“What drew me to the Evans School was having faculty who were really interested in how race, ethnicity, gender, and sexual orientation factor into the public policy sphere.”

- Dani Fumia (Ph.D. ’13)

Dani Fumia is an alumna of the Ph.D. in Public Policy and Management program. She shares her thoughts on how she became interested in issues of social inequality, why she chose the Evans School, and her current research on the role income plays in educational attainment across different minority groups.

Why did you choose the Evans School for pursuing your Ph.D.? 
“What drew me to the Evans School was having faculty who were really interested in how race, ethnicity, gender, and sexual orientation factor into the public policy sphere. In particular, the work of Mark Long and Marieka Klawitter were huge draws for me because it’s similar to the work I want to do.”

Your dissertation research focuses on social inequality and quantitative analysis. How did you become interested in this topic? 
“My mom is black and my dad is white, so we grew up talking about race and gender all the time. It became really important to me to better understand the general disadvantage in these groups and to address some of the things that my mom, sisters, and I have faced in our lives. So I combined my interest in policies that affect minority groups with my interest in mathematical analysis to look at differing outcomes between disadvantaged and advantaged groups.”

What type of course work in your undergraduate and graduate studies prepared you the most for the Ph.D. curriculum at the Evans School? 
“Surprisingly, what prepared me a lot was taking an introductory economics course during my undergraduate studies at Mount Holyoke College. Having a minor in philosophy also helped, because in policy analysis we look at logical reasoning and creating arguments that are internally consistent.”

Are there parts of the Ph.D. curriculum that challenged you in new ways?
“I think my classes on the policy process and institutional perspectives on management definitely involved things that were new to me. I’d never thought about the policy implementation, I just wanted to do the analysis, put it out there, and hope somebody used it. Those classes actually made me think about how it is used and how you can develop research that will be more useful and more visible to actual policymakers and managers.”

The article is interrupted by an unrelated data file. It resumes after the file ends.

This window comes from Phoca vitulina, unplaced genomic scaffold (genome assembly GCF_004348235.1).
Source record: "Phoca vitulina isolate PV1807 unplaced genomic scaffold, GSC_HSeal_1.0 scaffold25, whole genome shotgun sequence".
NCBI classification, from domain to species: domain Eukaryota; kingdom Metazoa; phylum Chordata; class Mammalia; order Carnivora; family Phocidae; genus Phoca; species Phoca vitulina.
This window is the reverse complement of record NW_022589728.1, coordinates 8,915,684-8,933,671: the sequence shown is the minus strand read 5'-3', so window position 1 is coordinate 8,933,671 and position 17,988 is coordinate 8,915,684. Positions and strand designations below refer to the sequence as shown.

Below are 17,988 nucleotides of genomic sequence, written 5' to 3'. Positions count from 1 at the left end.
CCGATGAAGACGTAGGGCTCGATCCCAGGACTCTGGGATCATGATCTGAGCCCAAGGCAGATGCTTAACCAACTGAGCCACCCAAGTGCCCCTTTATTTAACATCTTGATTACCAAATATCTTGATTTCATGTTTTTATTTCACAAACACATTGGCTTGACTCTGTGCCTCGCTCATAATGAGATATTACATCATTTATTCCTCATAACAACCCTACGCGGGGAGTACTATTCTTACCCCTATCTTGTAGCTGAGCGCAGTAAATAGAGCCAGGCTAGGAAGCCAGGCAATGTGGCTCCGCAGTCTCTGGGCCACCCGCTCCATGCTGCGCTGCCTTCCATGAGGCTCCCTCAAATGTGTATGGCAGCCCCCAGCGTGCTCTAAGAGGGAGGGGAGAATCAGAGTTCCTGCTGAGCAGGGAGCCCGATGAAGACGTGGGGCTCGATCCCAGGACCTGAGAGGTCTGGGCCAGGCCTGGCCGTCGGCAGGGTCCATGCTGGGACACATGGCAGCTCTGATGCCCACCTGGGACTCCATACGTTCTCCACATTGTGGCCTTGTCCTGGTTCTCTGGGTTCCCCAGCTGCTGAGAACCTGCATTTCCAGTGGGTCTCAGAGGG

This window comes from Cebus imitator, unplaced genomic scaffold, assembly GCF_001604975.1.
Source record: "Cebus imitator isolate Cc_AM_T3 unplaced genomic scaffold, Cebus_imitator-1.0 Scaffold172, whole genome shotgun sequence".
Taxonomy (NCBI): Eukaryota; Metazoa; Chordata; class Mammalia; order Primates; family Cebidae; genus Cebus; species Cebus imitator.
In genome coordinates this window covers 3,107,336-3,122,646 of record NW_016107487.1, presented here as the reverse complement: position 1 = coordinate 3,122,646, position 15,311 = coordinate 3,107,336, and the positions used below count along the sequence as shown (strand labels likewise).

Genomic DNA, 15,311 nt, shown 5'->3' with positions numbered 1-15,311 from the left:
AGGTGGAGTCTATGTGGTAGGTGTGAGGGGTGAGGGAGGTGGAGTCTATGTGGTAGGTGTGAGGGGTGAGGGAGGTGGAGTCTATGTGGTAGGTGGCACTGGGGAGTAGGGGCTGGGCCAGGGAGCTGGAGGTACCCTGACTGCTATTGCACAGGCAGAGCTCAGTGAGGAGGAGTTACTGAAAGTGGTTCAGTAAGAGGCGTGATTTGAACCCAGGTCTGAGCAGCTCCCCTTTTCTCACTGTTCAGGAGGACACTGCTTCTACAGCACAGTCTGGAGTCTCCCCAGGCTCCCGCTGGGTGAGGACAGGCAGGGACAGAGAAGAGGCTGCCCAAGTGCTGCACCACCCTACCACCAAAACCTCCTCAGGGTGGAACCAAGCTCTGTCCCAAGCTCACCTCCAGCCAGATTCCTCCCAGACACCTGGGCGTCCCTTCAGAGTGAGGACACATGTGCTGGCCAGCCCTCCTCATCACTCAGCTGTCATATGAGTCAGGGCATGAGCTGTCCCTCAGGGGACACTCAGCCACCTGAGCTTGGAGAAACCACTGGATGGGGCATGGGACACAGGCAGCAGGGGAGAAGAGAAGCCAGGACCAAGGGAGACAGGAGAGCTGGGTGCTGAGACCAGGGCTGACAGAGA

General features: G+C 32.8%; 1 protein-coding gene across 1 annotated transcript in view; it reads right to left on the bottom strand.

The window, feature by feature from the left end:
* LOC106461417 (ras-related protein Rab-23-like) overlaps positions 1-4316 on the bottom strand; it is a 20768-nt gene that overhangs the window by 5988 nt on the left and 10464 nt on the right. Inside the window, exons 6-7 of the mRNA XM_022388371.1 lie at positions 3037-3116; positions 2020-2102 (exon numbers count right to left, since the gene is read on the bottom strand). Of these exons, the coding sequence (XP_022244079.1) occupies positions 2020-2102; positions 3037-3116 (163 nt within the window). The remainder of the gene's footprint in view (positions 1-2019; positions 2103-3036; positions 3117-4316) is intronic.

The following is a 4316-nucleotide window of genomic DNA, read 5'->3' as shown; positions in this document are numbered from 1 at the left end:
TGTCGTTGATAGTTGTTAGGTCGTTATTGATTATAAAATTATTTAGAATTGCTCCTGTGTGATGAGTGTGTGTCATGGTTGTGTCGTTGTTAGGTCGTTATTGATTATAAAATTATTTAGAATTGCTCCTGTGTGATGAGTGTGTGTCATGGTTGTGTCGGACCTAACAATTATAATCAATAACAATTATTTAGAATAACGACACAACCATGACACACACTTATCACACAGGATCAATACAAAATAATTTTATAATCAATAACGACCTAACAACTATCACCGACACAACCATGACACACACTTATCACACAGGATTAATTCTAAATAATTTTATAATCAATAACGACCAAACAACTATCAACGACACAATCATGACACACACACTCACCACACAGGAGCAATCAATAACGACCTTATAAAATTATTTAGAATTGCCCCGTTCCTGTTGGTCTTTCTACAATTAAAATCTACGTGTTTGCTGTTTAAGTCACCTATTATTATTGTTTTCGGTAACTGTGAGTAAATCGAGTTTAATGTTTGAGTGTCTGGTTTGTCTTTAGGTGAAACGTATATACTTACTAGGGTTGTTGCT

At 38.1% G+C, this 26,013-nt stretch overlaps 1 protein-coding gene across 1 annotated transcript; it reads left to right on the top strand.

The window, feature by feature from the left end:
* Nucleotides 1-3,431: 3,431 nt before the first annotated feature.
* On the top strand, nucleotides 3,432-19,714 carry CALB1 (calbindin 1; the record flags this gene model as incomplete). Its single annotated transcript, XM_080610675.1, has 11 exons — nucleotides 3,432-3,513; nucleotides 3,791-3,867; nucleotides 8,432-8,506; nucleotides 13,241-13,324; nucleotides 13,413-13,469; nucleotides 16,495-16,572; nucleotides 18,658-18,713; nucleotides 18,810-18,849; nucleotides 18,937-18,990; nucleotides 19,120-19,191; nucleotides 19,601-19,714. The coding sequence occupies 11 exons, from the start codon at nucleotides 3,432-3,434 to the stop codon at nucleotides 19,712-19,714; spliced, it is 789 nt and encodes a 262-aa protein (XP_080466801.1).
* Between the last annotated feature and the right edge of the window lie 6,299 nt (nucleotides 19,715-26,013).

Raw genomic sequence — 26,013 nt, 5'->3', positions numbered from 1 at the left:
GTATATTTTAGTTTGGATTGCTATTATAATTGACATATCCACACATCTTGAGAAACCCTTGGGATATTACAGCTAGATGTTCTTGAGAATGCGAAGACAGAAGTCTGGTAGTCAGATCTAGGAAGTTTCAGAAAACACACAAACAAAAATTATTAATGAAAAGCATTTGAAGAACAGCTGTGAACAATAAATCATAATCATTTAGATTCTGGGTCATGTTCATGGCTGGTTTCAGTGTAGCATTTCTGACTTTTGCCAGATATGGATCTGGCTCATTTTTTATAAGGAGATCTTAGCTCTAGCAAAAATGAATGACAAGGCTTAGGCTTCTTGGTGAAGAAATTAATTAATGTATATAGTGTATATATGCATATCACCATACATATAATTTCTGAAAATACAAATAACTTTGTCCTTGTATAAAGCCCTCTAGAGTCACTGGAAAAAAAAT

Even outside of your academic work, you’re committed to issues of diversity through student activities. Your most recent involvement was serving on the Evans School Diversity and Strategic Planning Committee. What do you feel your voice added to this committee?
“I think students clearly care about diversity at the Evans School. I’ve been here two years, and it’s something that’s talked about pretty consistently. I think the faculty, staff, and administration understand this, and hearing the actual perspectives of what students see in class is really valuable in keeping diversity a strong priority and moving in a direction they want to see. I definitely appreciated the opportunity to be able to give my perspective as a Ph.D. student because there are multiple layers of students at the Evans School. It’s useful to see the perspectives of all of us.”

You’re also working as a research assistant at the Evans School. What projects are you helping with? 
“I’m working with Mark Long on a project looking at the effects of course-taking on educational achievement and attainment. In other words, we’re looking at how taking a particular high school course or set of courses increases or decreases your likelihood of graduating in four years or going to college in five years. I’ve been working on this for two years, and it’s been an awesome experience.”

This summer you’ll be building on your research for this project while completing a prestigious fellowship at Mathematica Policy Research, Inc., in Princeton, N.J. Can you tell me more about this?
“Sure. In my work with Mark, one of the things I noticed was how a measure of class seemed to eliminate the black-white gap in educational attainment. I thought this was interesting, and with Mark’s help, I developed the idea that extreme disparities in black and white income distributions may be driving this finding. So this summer I’ll be exploring what role differences in income and wealth across racial groups have on differences in educational attainment for blacks and whites.”

Looking beyond the books and daily grind of being a Ph.D. student, what career path do you see for yourself after the Evans School? 
“I would like to work at Mathematica or a similar organization that analyzes policies and programs in order to inform the decisions of policymakers and bureaucrats.”

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